Installing suicide door hinges
Although the 1961 Lincoln was not the first car to have suicide doors, it marked the beginning of a trend. Mercury employed the suicide rear doors on the convertible and hard top Lincoln models to eliminate excessive weight hanging on the B post. ON the HBO show Entourage, the beginning has an overhead shot of the four lead characters exiting a vintage convertible Lincoln and then closing all four doors simultaneously. This really shows off the openness of the opposing doors.
Since the Lincoln, many hot rodders, low riders and custom car builders have employed the suicide door hinge on their projects. Most of the early deployment meant plenty of work and planning on the customizer’s part. A few years ago, Autoloc began to produce a kit allowing even the novice car craftsman to trick out his car door operation.
Although the kit simplifies much of the designing and planning, this is not a project for someone with at least above average metal working skills. A good body man should have no problem installing a set. Warning: this involves cutting holes and welding pieces into the holes in both the door jamb and door edges of your ride. If you feel brave enough, fire up the torch and get started.
Step 1- Before cutting, remove any and all interior, the windows, latches and handles from the doors and anything that you even think might catch on fire. Scraping away undercoating is a good move as well. If you insist on leaving the seats or carpets in the vehicle, cover them to prevent damage from sparks. It’s just better to move them to a safe place. Leave the doors on with their original hinges. This will make alignment easier, later.
Step 2- Mark out the location for the hinges on the door jamb. Square holes will have to be cut, and these should be located as far apart as the contours of the body and doors will allow. The location should have the hinge pins close but not touching the inside of the body panels. If you use the single piece hinge assembly kit, the spacing has been determined for the suicide hinge mounting and the alignment of the hinge pins is guaranteed to work. Using the separate hinges, necessary if the hinges have to be placed close together, it will be critical and more difficult to keep the pins in the same plane.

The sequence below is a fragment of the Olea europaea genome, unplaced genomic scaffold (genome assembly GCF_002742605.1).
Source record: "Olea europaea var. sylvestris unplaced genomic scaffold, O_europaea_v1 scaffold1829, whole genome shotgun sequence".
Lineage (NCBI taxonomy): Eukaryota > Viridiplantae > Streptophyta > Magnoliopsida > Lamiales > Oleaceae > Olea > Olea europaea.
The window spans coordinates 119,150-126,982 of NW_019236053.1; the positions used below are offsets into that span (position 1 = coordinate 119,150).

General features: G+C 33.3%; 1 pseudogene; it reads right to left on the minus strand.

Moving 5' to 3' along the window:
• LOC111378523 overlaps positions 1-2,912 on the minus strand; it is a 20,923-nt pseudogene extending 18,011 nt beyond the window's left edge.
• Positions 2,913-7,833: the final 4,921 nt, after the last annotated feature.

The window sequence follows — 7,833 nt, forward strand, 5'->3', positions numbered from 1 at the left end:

Step 3- Insert the hinge assembly into the holes from the back side. Trim the openings as needed and tack the assembly in place. The hinge pins should be vertically plumb with the door jamb. If you cannot get a level inside the body work of the car, use one of the hinges butts, installed with its pin and check for squareness to the door jamb. It should also swing in a flat plane, parallel with the ground.
Step 4- Install both of the hinge butts into their hinges. Close the door on them and mark where they hit.
Step 5- Cut out the slots for the channel shaped door pieces to be welded into the doors. These pieces should be too long on the channel legs. They will be recessed into the slots cut into the inner door panel. Once aligned and bolted to the hinge butts with at least one shim under each, these should be tack welded to the inner door.
Step 6- Unbolt the new hinges from the inner door and open the door on the old hinges. Remove the old hinges. At this point the operation of the door should be verified. Make any adjustments and weld in the hinges and the channel pieces. There will be some patches needed where the old latches used to reside. If the decision was made to reuse those latches, a larger section of the door jamb or edge of the door may have been removed. The patch material should be of sufficient thickness to reinforce this area. Some bracing may need to be welded in, to reinforce this critical area.
Step 7- Establish and mark a location for the relocated or new latches and strikers. They should be centered along the front of the door. This area may have been filled in to cover the old hinge holes.
Step 8- Weld in the sheet metal to which the latch will be bolted. It may be the piece cut from the back of the door or the new piece supplied with the bear claw latch kit. The bear claw latches are simple to use and provide a strong latch for the door.
Step 9- Install the striker pin in the door jamb to align with the latch. Autoloc has a nice weld in piece, with a captive nut attached. The piece retaining the nut has room for the nut to be adjusted up and down or side to side. This allows the fine tuning of the door closing.
Step 10- Reusing the stock door handles could be a challenge. If you want to go for that Lincoln style, the best bet would be to install the left handle on the right and vice versa. This would put the front and rear handles facing away from each other. Or buttons pointed towards each other. A simpler approach would be to use the solenoid kit and shave the door handles completely. With a set Autoloc spring loaded door poppers, and the remote control, the doors should pop open at the touch of a button.
Step 11- Align the doors. Use the shims under the door hinges to adjust the depth of the door in the opening. Moving the hinge butts in the slotted holes in the channel pieces will raise or lower the door in relation to the opening. The striker pin gets moved to control the depth at the latch end of the door.
Step 12- Finish welding, reinforcing and patching any remaining holes. Prep the area with grinder and get after it with the Bondo and the sander. Get the painter to freshen up the body and enjoy the new open look.
The same hinge kit can be used to eliminate the exposed hinges on older model cars as well. The installation is simplified because the latch and handles do not require any work, unless you want to shave the doors.
These kits are not recommended for the inexperienced. If you have some metal working skills or have a friend who is talented, this modification could make your ride special.